Plan Litigation: When Stable Value Becomes a Target

For three decades following passage of the Employee Retirement Income Security Act in 1974, defined contribution plans largely escaped the eye of class-action plaintiffs’ attorneys. That all changed in 2006, when an Illinois-based law firm began filing lawsuits against plan service providers, typically alleging some violation of ERISA based on the fees being charged to plans. Later lawsuits targeted service providers and plan sponsors, arguing that one or more investment options offered to plan participants—usually in the form of mutual funds—was in some way imprudent. Now, say defense attorneys Eric Mattson and Mark Blocker, partners with the law firm of Sidley Austin LLP, the plaintiffs’ bar is increasingly assessing whether it might bring claims against service providers or plan sponsors over the choice of stable value funds offered in defined contribution plans.

To gauge how successful such lawsuits might be, it makes sense to consider how defendants have fared in the lawsuits brought thus far. According to Mattson and Blocker, who spoke at the 2014 SVIA Fall Forum, service providers have generally fared well in the fee-centered cases, often because plaintiffs’ attorneys have not been able to make the case that the providers were acting as fiduciaries when they earned the fees in question. By contrast, plan sponsors have not always fared as well in cases where plaintiffs alleged that some of their investment offerings were imprudently chosen—when the sponsor offered a mutual fund that charged, say, 80 basis points, when a comparable fund charging 40 basis might have been available. In 2011, WalMart Stores and Merrill Lynch, a unit of Bank of America, agreed to pay $13.5 million to settle a suit claiming that WalMart negligently offered high-priced retail-class funds in its 401(k) plan rather than lower-priced institutional funds.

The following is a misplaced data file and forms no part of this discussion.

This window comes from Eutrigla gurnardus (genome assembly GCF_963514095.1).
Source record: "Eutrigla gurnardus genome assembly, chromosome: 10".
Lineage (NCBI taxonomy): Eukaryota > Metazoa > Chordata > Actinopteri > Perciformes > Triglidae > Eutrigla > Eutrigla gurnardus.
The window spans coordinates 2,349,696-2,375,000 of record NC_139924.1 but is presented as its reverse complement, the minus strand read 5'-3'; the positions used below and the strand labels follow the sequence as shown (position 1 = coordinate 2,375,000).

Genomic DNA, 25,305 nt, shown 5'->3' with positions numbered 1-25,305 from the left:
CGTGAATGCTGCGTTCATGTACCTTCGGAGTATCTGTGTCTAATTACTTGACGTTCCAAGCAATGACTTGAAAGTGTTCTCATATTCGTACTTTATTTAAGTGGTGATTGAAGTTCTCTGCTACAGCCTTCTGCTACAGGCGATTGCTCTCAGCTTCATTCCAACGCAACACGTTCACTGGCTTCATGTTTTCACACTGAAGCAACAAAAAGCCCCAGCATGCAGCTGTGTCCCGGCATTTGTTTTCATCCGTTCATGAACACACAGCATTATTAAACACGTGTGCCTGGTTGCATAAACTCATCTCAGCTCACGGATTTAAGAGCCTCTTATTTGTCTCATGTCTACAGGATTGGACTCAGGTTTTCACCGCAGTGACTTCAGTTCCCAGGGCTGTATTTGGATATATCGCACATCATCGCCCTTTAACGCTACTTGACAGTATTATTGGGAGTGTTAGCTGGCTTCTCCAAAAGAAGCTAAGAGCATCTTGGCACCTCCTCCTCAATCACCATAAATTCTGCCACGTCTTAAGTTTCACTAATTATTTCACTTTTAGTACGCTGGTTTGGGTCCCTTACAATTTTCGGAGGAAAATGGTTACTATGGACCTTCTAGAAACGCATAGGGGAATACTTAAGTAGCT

Blocker cited four reasons that plaintiffs’ attorneys are now looking more closely at stable value funds. First, he said, they have recognized that stable value funds represent a sizeable chunk of the defined contribution plan marketplace. “Big dollars draw lawyers,” Blocker said.

Second, stable value funds are not terribly well understood by either the plaintiffs’ bar or the judges who adjudicate claims, which means plaintiffs’ attorneys are prone to try to apply previous claims involving mutual funds to stable value funds—banking in part on the judiciary’s unfamiliarity with the products.

Third, he said, stable value funds, conservative in nature, tend not to be the highest returning options in a plan’s investment lineup, attracting scrutiny. Finally, lawsuits revolving around stable value funds represent a natural extension of the claims already being made against 401(k) plans. Blocker elaborated and said lawsuits targeting stable value investments are likely to make one or more of three claims: that the fund underperformed some benchmark, that it imposed excessive fees, or that offering it represented general imprudence on the part of a plan. He cautioned that while some plaintiffs’ attorneys may not understand stable value funds very well, the plaintiffs’ bar has become very conversant with ERISA and “knows where to poke holes.” And, he said, some of these lawyers are very well financed. Still, the idea that they will prevail in claims involving stable value funds isn’t a given. Blocker outlined three exemplary cases, including one that has already been settled.